Computer virus cripples top Apple supplier TSMC


Apple supplier, Taiwan Semiconductor Manufacturing Co. had to close several of its factories last night after a computer virus affected the systems.

A virus on Friday evening nearly shut down TSMC production, Bloomberg reports, with 80% of the fabrication tools having been affected.

TSMC is the exclusive provider of the A12 chips that will power all of this year's iPhones and new iPad Pros.

"Data integrity and confidential information were not compromised".

It's not clear how many lost days of production the virus has caused TSMC, nor the implication it will have on Apple given that TSMC is the sole manufacturer of its custom chips.

Film Mission Impossible-6 showed on a 600-meter-high rock
Elsewhere at the box office, Bo Burnham's " Eighth Grade " earned $2.8 million when it expanded nationwide. Marc Forster directed " Christopher Robin " from a screenplay by Alex Ross Perry and Allison Schroeder.

Accountant Manafort admitted that he forged documents
Prosecutors allege that Manafort paid for the costly clothing and other items through wire transfers from the offshore accounts. That was somewhat surprising given that the defense counsel has thrown relatively few questions at prosecution witnesses.

Cat, chicken found ‘huddled together’ as wildfire burns California neighborhood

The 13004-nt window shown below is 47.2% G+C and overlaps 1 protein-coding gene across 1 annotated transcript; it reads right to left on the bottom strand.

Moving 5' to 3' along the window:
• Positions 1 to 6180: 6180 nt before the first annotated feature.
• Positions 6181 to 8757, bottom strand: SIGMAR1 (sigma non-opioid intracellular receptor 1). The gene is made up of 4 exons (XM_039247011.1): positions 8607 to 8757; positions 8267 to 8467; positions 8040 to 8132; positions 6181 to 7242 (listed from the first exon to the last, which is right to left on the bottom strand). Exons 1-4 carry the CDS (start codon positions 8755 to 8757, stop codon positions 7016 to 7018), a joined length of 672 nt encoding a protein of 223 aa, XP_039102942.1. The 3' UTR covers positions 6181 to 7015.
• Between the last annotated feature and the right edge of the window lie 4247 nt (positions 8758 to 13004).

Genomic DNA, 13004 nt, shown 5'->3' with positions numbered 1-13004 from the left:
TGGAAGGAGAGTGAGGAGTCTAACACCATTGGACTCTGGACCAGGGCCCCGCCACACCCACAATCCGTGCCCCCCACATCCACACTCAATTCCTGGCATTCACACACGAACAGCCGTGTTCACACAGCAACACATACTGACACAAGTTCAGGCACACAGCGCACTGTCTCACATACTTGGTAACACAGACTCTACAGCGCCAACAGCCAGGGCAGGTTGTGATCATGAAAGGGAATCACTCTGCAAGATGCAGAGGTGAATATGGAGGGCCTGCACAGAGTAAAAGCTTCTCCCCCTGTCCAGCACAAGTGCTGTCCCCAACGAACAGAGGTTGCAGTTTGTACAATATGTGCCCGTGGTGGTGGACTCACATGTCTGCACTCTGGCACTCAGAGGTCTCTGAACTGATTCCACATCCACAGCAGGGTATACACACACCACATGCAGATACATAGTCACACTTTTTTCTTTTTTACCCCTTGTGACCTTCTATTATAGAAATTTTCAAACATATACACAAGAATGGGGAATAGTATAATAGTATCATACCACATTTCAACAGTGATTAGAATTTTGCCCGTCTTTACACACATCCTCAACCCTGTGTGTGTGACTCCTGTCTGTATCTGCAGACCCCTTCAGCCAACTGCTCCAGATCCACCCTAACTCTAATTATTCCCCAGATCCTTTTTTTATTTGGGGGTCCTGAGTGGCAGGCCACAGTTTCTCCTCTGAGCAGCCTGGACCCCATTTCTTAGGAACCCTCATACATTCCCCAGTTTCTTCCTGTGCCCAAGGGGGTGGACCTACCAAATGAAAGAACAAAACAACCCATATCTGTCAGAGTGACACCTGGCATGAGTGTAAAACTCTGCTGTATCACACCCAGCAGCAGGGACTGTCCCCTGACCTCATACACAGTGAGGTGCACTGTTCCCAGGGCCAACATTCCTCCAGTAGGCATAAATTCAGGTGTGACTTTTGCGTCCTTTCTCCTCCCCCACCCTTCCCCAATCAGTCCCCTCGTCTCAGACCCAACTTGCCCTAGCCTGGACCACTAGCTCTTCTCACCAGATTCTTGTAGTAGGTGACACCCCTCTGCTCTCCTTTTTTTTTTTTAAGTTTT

A helicopter carries water while battling the River Fire burning in Lakeport in California. Jerry Brown. "All that is the new normal that we will have to face".

TSMC, short for Taiwan Semiconductor Manufacturing Company, is the main manufacturer of processors for Apple's (AAPL) iPhones and iPads. Apparently, a "misoperation" during the installation of a new tool allowed the virus to spread to the entire network as soon as the new device was hooked up to it. The company said it was confident shipments delayed in the third quarter will be recovered in the fourth quarter 2018, and maintained its forecast of high single-digit revenue growth for 2018 in USA dollars given on July 19, 2018.

The company did not respond to a Reuters request for comment on whether the computer virus impacted its weekend production.

Known by the abbreviation of TSMC, the company said that it had restored most of its fabrication tools and that it expected to be back at full capacity Monday local time, according to Bloomberg. It plans to make up for missed shipments in the fourth quarter, however, and remains hopeful that it won't be too hurt by the incident.

Chief Executive Officer C.C. Wei had said TSMC's sales will rise this year by a high single-digit percentage in USA dollar terms, down from an already reduced projection of about 10 per cent.